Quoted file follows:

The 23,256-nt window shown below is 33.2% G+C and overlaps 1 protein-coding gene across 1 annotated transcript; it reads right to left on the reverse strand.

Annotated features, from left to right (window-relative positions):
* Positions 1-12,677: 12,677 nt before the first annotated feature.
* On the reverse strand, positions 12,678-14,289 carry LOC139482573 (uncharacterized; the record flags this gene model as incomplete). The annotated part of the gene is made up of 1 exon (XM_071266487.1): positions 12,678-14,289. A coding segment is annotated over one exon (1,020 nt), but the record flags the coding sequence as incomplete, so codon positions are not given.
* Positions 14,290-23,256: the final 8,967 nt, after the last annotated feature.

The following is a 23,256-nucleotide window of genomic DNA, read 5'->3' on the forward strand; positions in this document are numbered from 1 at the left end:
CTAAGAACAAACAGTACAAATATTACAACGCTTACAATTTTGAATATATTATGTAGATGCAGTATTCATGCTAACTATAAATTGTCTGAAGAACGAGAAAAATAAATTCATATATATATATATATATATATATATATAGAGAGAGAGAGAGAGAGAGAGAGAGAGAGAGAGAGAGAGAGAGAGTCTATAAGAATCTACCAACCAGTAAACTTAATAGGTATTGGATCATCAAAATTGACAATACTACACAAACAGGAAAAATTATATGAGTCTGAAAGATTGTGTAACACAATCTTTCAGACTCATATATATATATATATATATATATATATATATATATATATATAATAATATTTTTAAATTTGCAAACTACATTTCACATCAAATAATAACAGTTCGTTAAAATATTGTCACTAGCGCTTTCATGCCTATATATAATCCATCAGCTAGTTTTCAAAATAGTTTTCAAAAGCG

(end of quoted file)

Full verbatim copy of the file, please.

The 23,256-nt window shown below is 33.2% G+C and overlaps 1 protein-coding gene across 1 annotated transcript; it reads right to left on the reverse strand.

Annotated features, from left to right (window-relative positions):
* Positions 1-12,677: 12,677 nt before the first annotated feature.
* On the reverse strand, positions 12,678-14,289 carry LOC139482573 (uncharacterized; the record flags this gene model as incomplete). The annotated part of the gene is made up of 1 exon (XM_071266487.1): positions 12,678-14,289. A coding segment is annotated over one exon (1,020 nt), but the record flags the coding sequence as incomplete, so codon positions are not given.
* Positions 14,290-23,256: the final 8,967 nt, after the last annotated feature.

The following is a 23,256-nucleotide window of genomic DNA, read 5'->3' on the forward strand; positions in this document are numbered from 1 at the left end:
CTAAGAACAAACAGTACAAATATTACAACGCTTACAATTTTGAATATATTATGTAGATGCAGTATTCATGCTAACTATAAATTGTCTGAAGAACGAGAAAAATAAATTCATATATATATATATATATATATATATATAGAGAGAGAGAGAGAGAGAGAGAGAGAGAGAGAGAGAGAGAGAGAGTCTATAAGAATCTACCAACCAGTAAACTTAATAGGTATTGGATCATCAAAATTGACAATACTACACAAACAGGAAAAATTATATGAGTCTGAAAGATTGTGTAACACAATCTTTCAGACTCATATATATATATATATATATATATATATATATATATATATATAATAATATTTTTAAATTTGCAAACTACATTTCACATCAAATAATAACAGTTCGTTAAAATATTGTCACTAGCGCTTTCATGCCTATATATAATCCATCAGCTAGTTTTCAAAATAGTTTTCAAAAGCG